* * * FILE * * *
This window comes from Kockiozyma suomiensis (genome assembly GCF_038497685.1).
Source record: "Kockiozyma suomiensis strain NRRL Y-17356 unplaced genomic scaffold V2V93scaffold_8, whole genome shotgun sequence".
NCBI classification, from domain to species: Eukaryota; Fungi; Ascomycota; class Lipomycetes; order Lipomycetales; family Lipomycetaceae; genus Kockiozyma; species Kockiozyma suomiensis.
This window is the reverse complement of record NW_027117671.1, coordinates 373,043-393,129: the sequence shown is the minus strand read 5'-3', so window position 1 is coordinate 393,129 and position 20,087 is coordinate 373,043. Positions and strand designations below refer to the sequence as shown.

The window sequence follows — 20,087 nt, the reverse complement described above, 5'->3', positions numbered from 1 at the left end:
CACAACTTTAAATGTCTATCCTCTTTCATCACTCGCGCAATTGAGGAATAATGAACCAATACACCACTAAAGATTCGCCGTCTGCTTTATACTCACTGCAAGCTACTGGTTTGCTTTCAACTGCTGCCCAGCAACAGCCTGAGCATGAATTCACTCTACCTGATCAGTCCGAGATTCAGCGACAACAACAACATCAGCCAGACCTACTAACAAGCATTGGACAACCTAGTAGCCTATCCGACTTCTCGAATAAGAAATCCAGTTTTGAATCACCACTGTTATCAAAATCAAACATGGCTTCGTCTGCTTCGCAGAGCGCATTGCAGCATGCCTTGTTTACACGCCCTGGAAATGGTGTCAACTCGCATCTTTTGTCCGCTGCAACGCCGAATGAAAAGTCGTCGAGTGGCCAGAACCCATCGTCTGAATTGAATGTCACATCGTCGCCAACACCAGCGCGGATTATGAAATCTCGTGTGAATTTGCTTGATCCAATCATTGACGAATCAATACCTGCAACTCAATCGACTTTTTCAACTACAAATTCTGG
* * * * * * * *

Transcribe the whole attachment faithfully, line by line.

This window comes from Kockiozyma suomiensis (genome assembly GCF_038497685.1).
Source record: "Kockiozyma suomiensis strain NRRL Y-17356 unplaced genomic scaffold V2V93scaffold_8, whole genome shotgun sequence".
NCBI classification, from domain to species: Eukaryota; Fungi; Ascomycota; class Lipomycetes; order Lipomycetales; family Lipomycetaceae; genus Kockiozyma; species Kockiozyma suomiensis.
This window is the reverse complement of record NW_027117671.1, coordinates 373,043-393,129: the sequence shown is the minus strand read 5'-3', so window position 1 is coordinate 393,129 and position 20,087 is coordinate 373,043. Positions and strand designations below refer to the sequence as shown.

The window sequence follows — 20,087 nt, the reverse complement described above, 5'->3', positions numbered from 1 at the left end:
CACAACTTTAAATGTCTATCCTCTTTCATCACTCGCGCAATTGAGGAATAATGAACCAATACACCACTAAAGATTCGCCGTCTGCTTTATACTCACTGCAAGCTACTGGTTTGCTTTCAACTGCTGCCCAGCAACAGCCTGAGCATGAATTCACTCTACCTGATCAGTCCGAGATTCAGCGACAACAACAACATCAGCCAGACCTACTAACAAGCATTGGACAACCTAGTAGCCTATCCGACTTCTCGAATAAGAAATCCAGTTTTGAATCACCACTGTTATCAAAATCAAACATGGCTTCGTCTGCTTCGCAGAGCGCATTGCAGCATGCCTTGTTTACACGCCCTGGAAATGGTGTCAACTCGCATCTTTTGTCCGCTGCAACGCCGAATGAAAAGTCGTCGAGTGGCCAGAACCCATCGTCTGAATTGAATGTCACATCGTCGCCAACACCAGCGCGGATTATGAAATCTCGTGTGAATTTGCTTGATCCAATCATTGACGAATCAATACCTGCAACTCAATCGACTTTTTCAACTACAAATTCTGG